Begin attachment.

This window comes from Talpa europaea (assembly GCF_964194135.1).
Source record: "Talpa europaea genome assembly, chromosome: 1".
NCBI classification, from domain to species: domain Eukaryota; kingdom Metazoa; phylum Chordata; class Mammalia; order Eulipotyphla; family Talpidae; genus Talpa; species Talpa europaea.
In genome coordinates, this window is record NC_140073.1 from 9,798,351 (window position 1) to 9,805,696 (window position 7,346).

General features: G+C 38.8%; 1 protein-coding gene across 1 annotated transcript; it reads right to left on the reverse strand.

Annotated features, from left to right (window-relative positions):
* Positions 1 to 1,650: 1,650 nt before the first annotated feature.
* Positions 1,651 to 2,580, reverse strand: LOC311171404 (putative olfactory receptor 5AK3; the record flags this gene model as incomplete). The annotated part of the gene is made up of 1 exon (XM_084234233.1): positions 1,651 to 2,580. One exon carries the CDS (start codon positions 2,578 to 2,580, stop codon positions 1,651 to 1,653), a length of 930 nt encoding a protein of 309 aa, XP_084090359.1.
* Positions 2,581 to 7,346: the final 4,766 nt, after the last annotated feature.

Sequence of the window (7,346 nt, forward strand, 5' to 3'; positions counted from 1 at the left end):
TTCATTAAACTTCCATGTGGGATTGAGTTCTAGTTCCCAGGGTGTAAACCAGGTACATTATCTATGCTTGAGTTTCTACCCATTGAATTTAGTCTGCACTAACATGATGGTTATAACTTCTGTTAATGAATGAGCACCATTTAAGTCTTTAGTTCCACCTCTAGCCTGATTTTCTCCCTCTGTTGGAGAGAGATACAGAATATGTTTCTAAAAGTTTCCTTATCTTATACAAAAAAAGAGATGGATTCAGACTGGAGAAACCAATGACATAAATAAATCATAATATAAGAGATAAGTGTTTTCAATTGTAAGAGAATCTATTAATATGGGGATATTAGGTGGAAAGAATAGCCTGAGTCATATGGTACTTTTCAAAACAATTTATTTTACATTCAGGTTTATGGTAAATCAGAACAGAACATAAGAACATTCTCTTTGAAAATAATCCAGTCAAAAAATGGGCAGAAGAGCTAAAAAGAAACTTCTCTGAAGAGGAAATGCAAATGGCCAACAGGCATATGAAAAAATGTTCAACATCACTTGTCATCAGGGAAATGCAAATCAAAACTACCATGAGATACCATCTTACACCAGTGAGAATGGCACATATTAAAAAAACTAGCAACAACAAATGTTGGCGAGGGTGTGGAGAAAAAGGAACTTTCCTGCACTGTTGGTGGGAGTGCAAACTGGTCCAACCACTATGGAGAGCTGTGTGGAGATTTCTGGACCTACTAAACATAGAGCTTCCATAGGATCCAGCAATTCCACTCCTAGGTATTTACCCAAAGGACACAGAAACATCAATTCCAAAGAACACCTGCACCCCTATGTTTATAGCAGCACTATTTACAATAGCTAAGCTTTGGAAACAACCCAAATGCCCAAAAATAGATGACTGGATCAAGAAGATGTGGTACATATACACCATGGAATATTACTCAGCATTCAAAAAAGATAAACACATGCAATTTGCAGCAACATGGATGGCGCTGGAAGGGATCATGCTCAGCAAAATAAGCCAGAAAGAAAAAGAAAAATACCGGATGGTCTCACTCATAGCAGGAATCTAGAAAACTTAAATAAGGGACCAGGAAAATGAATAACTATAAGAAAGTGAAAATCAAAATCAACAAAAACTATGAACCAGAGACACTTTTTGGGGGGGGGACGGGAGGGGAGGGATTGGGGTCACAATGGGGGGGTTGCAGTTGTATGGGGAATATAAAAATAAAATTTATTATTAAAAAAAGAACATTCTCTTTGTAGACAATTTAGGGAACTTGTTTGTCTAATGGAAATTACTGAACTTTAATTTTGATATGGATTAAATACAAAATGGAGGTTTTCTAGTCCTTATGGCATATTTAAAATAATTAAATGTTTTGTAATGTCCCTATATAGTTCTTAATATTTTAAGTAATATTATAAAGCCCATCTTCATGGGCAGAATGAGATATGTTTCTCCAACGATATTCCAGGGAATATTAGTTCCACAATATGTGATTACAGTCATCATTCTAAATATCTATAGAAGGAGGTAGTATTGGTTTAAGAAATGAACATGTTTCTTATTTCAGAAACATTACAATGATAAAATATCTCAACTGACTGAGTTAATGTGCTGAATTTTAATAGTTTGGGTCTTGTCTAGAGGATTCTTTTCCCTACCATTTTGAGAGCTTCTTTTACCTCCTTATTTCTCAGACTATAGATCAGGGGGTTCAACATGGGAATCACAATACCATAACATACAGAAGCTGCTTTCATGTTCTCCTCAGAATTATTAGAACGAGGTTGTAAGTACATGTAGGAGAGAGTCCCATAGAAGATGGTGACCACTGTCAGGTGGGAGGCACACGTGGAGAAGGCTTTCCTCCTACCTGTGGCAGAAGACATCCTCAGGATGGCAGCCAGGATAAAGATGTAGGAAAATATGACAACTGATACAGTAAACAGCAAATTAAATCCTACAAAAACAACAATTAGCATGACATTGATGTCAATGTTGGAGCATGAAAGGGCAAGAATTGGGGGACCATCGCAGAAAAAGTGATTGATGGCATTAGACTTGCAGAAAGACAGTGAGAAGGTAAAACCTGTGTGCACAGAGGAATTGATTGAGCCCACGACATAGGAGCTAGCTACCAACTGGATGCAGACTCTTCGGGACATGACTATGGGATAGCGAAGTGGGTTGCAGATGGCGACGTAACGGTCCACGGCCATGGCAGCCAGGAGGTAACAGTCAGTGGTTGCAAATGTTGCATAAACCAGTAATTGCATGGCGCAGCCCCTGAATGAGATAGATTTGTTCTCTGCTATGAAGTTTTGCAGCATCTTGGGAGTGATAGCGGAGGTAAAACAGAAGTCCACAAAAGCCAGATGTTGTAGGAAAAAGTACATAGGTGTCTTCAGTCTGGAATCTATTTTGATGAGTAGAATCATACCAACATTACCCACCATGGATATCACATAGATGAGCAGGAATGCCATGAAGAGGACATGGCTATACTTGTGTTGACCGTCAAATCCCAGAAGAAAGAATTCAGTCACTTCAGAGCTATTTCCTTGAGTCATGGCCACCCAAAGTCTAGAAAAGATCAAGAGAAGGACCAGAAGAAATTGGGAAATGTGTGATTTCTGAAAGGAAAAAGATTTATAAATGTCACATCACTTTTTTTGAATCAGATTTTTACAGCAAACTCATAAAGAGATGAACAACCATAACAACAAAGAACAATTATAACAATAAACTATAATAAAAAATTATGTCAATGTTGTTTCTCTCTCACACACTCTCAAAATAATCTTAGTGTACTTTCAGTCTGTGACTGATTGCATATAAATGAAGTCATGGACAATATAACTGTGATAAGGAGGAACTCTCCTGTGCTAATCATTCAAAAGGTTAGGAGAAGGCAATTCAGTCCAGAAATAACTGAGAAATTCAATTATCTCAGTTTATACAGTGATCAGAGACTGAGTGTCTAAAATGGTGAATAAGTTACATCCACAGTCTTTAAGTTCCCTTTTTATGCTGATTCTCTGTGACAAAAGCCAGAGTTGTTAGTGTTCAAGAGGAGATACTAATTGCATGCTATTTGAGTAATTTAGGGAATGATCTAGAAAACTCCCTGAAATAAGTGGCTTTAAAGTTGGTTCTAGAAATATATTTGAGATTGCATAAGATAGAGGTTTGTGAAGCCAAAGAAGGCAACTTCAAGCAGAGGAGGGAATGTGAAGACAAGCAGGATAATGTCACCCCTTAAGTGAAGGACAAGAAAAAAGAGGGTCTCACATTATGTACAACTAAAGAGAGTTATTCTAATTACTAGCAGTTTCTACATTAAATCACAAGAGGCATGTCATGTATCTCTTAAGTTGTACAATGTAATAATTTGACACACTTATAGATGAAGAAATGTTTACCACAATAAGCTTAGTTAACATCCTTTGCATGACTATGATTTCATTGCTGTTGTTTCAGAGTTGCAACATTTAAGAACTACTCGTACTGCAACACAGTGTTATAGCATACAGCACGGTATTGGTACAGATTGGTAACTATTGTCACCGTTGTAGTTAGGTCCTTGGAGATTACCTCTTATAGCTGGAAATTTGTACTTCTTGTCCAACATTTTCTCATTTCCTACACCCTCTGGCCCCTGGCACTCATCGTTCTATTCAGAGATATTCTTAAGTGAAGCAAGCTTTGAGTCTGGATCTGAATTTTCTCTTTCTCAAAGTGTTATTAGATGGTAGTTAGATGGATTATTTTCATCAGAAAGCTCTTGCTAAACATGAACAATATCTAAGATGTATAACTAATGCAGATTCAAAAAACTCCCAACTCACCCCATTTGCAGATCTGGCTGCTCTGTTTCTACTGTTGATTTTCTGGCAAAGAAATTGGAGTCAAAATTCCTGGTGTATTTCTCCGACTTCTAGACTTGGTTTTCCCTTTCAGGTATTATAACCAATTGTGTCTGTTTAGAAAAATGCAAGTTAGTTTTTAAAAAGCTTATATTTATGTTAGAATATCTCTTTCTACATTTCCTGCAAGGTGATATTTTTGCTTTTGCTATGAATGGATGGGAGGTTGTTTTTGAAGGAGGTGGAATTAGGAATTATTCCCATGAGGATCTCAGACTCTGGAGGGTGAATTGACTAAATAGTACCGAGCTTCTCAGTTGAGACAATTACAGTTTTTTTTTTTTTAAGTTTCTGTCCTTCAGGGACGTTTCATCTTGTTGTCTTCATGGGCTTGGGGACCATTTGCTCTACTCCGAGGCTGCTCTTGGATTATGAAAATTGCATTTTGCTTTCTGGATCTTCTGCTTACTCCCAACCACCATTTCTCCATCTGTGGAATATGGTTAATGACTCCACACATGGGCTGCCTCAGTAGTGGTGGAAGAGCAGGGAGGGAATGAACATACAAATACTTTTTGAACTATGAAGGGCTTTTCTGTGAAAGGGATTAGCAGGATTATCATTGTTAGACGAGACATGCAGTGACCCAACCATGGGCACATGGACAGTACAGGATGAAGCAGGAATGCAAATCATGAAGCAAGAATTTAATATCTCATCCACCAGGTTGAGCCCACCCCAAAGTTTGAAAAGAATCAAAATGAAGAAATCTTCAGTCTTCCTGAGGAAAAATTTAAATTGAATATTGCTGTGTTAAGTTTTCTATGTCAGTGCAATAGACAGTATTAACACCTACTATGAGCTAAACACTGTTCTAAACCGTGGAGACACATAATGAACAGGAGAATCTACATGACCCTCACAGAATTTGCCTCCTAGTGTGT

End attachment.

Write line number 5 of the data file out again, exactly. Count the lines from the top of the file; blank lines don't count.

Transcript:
General features: G+C 38.8%; 1 protein-coding gene across 1 annotated transcript; it reads right to left on the reverse strand.